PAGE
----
WEDNESDAY, SEPTEMBER 15, 1954
THE MICHIGAN DAILY
WEDNESDAY, SEPTEMBER 15, 1954 THE MICHIGAN DAILY
' w.! +aii VEll
r mr i i
Past J-Hops Featured Riots, Raving Maniacs
rte - _ V
By JANET SMITH
J-Hop, the annual dance given
between semesters by the junior
class in honor of seniors, w i l
mark its 78th year when the class
. of '56 takes the ball this year.
The dance featured two name
bands in a* one-night stand begin-
fning with J-Hop two years ago.
Before that time it was held on
both Friday and Saturday nights,
with couples having a choice of
attending either night. On the al-
ternate evening a couple usually
attended ' one of the fraternity
Class of '56
The class of '56, said Mark Gal-
lon, chairman of the ,committee,
plans on making this year's J-Hop
a weekend of fun and not just
A long and bizarre history be-
gins way back on Feb. 17, 1877
when students trooped down to
Hank's Emporium on South Main
Street to attend the first "Junior
It was the, big social event of
the year, with an orchestra of two
violins and a piano providing the
music for the 20 couples who at-
tended the dance.
The juniors had won the honor
of presenting the first hop only
after a long, hard campus fight.
During the next four years the
juniors continued to sponsor the
annual dance, but then, abandoned
by this group, the Hop was taken
+ over by a group of fraternities,
who promptly dubbed it the "So-
Changing the name to "Junior
Social," the junior class appeared
on the scene in 1883 to sponsor the
event once again. However, the
confusion was not entirely cleared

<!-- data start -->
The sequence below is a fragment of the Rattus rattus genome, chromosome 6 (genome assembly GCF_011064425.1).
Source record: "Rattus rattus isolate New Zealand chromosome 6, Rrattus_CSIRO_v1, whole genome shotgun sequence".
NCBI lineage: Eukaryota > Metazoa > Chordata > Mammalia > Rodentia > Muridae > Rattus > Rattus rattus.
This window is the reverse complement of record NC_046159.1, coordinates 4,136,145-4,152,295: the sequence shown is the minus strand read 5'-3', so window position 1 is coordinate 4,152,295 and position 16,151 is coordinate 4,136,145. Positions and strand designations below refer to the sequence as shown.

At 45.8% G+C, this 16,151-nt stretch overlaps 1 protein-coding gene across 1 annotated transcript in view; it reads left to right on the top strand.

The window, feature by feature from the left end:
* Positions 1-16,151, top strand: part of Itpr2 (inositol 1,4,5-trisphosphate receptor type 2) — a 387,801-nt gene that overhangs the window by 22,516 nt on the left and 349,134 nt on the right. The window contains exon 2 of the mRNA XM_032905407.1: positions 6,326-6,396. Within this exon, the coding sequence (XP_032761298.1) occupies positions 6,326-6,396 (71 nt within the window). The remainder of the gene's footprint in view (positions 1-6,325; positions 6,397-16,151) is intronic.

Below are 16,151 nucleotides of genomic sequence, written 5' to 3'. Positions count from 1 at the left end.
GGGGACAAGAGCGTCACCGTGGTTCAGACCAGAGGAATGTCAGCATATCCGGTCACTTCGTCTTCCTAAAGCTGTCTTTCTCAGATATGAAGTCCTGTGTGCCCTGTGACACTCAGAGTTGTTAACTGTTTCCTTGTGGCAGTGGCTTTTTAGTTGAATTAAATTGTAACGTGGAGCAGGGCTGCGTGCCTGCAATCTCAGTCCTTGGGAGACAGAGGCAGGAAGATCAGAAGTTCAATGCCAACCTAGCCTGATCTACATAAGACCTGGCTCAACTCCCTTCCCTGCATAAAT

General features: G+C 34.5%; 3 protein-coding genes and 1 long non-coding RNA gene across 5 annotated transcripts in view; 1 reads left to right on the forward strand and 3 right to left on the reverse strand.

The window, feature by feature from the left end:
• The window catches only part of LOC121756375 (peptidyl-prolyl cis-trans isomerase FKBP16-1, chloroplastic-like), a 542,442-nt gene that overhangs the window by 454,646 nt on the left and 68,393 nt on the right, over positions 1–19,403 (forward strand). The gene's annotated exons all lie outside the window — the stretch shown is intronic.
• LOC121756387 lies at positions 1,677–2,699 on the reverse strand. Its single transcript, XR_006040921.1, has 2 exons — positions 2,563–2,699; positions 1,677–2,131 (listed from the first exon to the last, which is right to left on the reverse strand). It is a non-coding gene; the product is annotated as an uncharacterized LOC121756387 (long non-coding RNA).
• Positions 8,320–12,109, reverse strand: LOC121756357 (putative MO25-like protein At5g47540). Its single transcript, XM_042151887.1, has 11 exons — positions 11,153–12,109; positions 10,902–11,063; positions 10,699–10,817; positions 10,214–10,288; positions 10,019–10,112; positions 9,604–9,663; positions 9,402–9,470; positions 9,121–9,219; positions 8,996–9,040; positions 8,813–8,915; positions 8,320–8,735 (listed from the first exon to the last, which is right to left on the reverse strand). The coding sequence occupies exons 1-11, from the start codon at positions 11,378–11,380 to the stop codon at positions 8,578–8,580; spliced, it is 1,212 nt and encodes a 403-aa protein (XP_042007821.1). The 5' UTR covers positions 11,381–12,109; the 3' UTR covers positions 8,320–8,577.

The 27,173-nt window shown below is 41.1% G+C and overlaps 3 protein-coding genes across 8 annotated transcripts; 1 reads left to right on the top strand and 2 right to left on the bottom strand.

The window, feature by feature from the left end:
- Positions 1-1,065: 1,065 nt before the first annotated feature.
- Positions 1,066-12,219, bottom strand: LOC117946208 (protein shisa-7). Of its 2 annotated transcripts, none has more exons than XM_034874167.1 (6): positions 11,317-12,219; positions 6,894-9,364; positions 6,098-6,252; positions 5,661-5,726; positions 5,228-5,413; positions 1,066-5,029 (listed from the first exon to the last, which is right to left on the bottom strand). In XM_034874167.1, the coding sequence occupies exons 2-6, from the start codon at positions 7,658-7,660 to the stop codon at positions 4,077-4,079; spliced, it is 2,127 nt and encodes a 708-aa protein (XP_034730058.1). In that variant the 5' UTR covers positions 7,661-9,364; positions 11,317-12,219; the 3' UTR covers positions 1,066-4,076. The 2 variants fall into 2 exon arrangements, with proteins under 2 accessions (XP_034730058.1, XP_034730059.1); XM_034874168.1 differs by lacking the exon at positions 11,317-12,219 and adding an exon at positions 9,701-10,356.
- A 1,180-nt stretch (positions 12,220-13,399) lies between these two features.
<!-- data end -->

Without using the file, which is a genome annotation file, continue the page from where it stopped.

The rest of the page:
up, for nearly a decade after this
the dance was given by the juniors
in some years and by the frater-
nities in others.
By 1891 the J-Hop had taken on
characteristics more nearly like
those of today, when it became an
annual event requiring the music
of two bands and a new home,
"an old rink downtown."
For the next two years,Granger's
Dancing Academy was the scene
of the event and the admittance
price was raised to $1 per couple.
Next, the Hop moved to Water-
man Gymnasium, where it was
known as the "Annual Ball" and
presented by nine literary college
> The following year was when the
trouble began to brew, with the
remaining four of the 13 campus
fraternities demanding the right to
present the dance. The older fra-
ternities refused their request, and
the feud began, resulting in two
J-Hops that year.
r The four "outcasts," succeeding
in renting Waterman Gymnasium
JUNIOR HOP-The 1952 J-Hop crowd takes time out from dancing to watch one of Johnny
Long's featured numbers. Dating back 77 years, this annual dance has a long and bizarre history that
remains as a University tradition. From the first Hop with an orchestra of two violins and a piano
providing for music for 20 couples, the dance has grown to an affair staged on two evenings with